'Starring' a news item is a good way for me to mark on a news item that I would like to take a later action on the contents of the news item. I star the news item when I am finished reading it - which is very easy on the mobile interface - and it then gets marked read and is hidden from me. For me to see which news stories I need to follow-up, I can open Reader and view only my Starred stories.

Once I have done the necessary follow-up on a news item I can un-star it.

Starred is the new Shared

It struck me that while I might not want to manage a separate list of news items I am sharing, maybe it makes sense to share those news items I have starred? It might not be a perfect correspondence but - by and large - the starred news items that I wish to follow-up on are also the interesting stories that I am actively thinking about. In fact, my starred stories neatly describe a 'news status', describing my status by showing which news I am reacting to. There is something in that.

How should I share this 'news-status'?

So how do you make your starred News items shareable? By default Google Reader shares your Shared items (strangely enough). That is, Reader exposes a URL that has a feed listing of the news items you have marked as shared. Luckily you can expose the same style page showing your 'Starred' news items by turning Sharing on.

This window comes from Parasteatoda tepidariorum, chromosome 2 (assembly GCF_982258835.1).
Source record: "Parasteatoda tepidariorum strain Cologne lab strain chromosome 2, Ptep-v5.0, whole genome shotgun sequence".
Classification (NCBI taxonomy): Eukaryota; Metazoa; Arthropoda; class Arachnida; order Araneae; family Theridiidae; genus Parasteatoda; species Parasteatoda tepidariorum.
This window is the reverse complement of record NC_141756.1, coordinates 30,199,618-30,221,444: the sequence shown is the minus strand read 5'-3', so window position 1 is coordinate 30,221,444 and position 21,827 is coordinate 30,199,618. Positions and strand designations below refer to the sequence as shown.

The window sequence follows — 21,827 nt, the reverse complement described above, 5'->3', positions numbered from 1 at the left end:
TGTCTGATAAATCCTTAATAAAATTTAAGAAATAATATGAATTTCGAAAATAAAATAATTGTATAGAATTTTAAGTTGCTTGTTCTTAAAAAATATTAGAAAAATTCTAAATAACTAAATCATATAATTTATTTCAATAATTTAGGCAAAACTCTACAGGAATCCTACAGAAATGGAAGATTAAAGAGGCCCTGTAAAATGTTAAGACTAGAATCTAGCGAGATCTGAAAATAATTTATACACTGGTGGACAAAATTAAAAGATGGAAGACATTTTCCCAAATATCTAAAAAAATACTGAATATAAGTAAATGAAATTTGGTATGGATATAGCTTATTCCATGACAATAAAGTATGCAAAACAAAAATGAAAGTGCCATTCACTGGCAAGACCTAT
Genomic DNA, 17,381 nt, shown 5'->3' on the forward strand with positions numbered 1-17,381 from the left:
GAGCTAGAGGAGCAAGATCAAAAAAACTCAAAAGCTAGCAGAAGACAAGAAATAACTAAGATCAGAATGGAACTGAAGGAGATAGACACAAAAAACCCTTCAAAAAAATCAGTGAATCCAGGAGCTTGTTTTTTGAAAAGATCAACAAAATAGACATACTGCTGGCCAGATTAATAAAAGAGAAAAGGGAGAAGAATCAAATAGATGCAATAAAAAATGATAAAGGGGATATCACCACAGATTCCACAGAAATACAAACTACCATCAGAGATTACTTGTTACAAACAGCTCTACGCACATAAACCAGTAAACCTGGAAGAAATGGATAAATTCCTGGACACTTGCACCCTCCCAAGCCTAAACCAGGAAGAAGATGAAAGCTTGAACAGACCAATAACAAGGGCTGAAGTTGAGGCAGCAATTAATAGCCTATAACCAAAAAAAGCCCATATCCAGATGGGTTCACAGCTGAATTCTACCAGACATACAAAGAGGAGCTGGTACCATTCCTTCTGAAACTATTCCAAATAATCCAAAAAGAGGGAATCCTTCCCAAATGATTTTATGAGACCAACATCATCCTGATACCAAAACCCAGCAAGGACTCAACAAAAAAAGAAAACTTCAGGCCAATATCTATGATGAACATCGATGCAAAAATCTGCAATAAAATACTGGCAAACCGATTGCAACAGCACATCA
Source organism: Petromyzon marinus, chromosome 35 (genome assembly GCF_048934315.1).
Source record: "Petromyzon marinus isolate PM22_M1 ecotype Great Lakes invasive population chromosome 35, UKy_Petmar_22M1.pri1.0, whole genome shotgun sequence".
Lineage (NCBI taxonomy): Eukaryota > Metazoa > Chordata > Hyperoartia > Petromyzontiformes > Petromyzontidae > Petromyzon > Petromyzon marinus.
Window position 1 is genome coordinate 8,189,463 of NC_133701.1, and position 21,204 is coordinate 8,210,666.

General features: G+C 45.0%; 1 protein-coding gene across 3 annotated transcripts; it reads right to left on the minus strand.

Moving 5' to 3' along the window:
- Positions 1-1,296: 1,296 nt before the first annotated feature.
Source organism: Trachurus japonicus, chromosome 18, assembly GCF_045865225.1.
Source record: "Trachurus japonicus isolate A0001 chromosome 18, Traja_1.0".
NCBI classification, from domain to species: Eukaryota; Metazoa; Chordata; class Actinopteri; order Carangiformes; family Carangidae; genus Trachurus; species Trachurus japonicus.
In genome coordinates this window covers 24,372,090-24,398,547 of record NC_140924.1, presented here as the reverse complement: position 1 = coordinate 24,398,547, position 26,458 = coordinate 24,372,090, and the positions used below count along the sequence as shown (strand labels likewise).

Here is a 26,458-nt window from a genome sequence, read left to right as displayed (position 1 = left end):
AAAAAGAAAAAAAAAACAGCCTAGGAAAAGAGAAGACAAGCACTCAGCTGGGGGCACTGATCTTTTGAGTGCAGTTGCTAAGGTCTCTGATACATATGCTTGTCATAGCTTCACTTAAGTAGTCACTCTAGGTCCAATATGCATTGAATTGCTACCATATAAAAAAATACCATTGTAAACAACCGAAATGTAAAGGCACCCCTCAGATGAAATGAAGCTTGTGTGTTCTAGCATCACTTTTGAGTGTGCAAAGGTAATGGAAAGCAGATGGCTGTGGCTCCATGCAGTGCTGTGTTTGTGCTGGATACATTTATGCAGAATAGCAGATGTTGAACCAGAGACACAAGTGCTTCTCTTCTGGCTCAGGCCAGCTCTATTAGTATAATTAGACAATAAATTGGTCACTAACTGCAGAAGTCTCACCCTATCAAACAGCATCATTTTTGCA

To do that, log into Reader, go into Settings and click on the Folders and Tags tab. On the 'Starred Items' line, click on the symbol next the word 'Private' to toggle the line to Public. Once it has been made public a link to the public page containing the shared, starred stories will appear. Your can distribute this link or URL however you want to share the list of stories you have starred (AKA your news-status). You could post it on your blog, in your Google profile or anywhere else you have web real-estate.

Spreading the news around

Obviously distributing or posting a link to your news items of interest will not necessarily create a stampede of readers, friends or family to your Starred Items page. If you could insert a list of the news items into your blog or status page (without making the user care about your news stories enough to click a link) you would have a better chance of interesting the reader or at least letting them see news item titles.

Google makes this easy to by providing a snippet of HTML and javascript you can add to your website, blog or other internet space. This is available right next to link to your newly public page mentioned above on the settings page for Google Reader. Clicking the link 'Add a clip to your site' opens a window with the HTML and javascript you will need. For Blogger users the job is even easier since an install badge is provided.

Clean Up

If you use Google profiles you will note that your Reader account created a Shared Items link. If you are using the approach above (or Simply not using Shared Items) you will want to remove or change this link. Luckily Google Profiles are flexible enough to allow you to do this. I simply changed the link on my profile to show my shared starred items.

I will also need to be on the lookout for other areas where a Google service might assume that any news items I will want to share are 'Shared'. For the moment I am feeling productive reading news items, starring those that are interesting and worthy of further time, and sharing that changing list with anyone that goes to my blog or reads my Google profile.